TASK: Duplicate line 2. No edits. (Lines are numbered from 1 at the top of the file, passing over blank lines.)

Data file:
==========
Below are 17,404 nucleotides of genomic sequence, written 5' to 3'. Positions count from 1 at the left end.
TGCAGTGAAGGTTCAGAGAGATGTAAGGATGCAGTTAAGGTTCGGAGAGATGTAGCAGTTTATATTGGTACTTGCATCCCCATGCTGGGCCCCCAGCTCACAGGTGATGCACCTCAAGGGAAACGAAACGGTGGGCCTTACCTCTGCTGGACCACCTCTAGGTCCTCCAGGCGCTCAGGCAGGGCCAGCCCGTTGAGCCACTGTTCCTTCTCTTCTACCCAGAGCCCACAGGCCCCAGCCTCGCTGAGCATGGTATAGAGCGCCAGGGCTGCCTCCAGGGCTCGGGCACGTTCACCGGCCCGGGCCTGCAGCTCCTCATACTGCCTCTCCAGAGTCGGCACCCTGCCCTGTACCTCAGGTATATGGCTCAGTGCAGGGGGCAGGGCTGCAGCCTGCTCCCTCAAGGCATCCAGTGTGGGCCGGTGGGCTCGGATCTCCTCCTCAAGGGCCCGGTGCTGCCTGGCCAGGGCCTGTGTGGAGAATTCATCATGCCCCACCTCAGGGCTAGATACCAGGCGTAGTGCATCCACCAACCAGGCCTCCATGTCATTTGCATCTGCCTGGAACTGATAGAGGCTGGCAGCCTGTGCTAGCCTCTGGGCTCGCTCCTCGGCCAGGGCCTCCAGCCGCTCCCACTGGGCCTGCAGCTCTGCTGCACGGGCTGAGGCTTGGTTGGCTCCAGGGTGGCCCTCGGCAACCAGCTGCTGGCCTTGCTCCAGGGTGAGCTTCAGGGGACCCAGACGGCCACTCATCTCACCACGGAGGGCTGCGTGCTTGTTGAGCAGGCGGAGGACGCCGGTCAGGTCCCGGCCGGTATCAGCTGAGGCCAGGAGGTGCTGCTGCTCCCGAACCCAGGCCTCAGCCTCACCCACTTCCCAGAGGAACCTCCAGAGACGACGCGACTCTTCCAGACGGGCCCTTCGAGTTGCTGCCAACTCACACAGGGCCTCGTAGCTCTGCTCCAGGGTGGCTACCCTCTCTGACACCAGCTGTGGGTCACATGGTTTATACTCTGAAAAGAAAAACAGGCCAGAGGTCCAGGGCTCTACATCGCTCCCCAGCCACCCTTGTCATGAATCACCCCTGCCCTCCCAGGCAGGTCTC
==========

TGCAGTGAAGGTTCAGAGAGATGTAAGGATGCAGTTAAGGTTCGGAGAGATGTAGCAGTTTATATTGGTACTTGCATCCCCATGCTGGGCCCCCAGCTCACAGGTGATGCACCTCAAGGGAAACGAAACGGTGGGCCTTACCTCTGCTGGACCACCTCTAGGTCCTCCAGGCGCTCAGGCAGGGCCAGCCCGTTGAGCCACTGTTCCTTCTCTTCTACCCAGAGCCCACAGGCCCCAGCCTCGCTGAGCATGGTATAGAGCGCCAGGGCTGCCTCCAGGGCTCGGGCACGTTCACCGGCCCGGGCCTGCAGCTCCTCATACTGCCTCTCCAGAGTCGGCACCCTGCCCTGTACCTCAGGTATATGGCTCAGTGCAGGGGGCAGGGCTGCAGCCTGCTCCCTCAAGGCATCCAGTGTGGGCCGGTGGGCTCGGATCTCCTCCTCAAGGGCCCGGTGCTGCCTGGCCAGGGCCTGTGTGGAGAATTCATCATGCCCCACCTCAGGGCTAGATACCAGGCGTAGTGCATCCACCAACCAGGCCTCCATGTCATTTGCATCTGCCTGGAACTGATAGAGGCTGGCAGCCTGTGCTAGCCTCTGGGCTCGCTCCTCGGCCAGGGCCTCCAGCCGCTCCCACTGGGCCTGCAGCTCTGCTGCACGGGCTGAGGCTTGGTTGGCTCCAGGGTGGCCCTCGGCAACCAGCTGCTGGCCTTGCTCCAGGGTGAGCTTCAGGGGACCCAGACGGCCACTCATCTCACCACGGAGGGCTGCGTGCTTGTTGAGCAGGCGGAGGACGCCGGTCAGGTCCCGGCCGGTATCAGCTGAGGCCAGGAGGTGCTGCTGCTCCCGAACCCAGGCCTCAGCCTCACCCACTTCCCAGAGGAACCTCCAGAGACGACGCGACTCTTCCAGACGGGCCCTTCGAGTTGCTGCCAACTCACACAGGGCCTCGTAGCTCTGCTCCAGGGTGGCTACCCTCTCTGACACCAGCTGTGGGTCACATGGTTTATACTCTGAAAAGAAAAACAGGCCAGAGGTCCAGGGCTCTACATCGCTCCCCAGCCACCCTTGTCATGAATCACCCCTGCCCTCCCAGGCAGGTCTC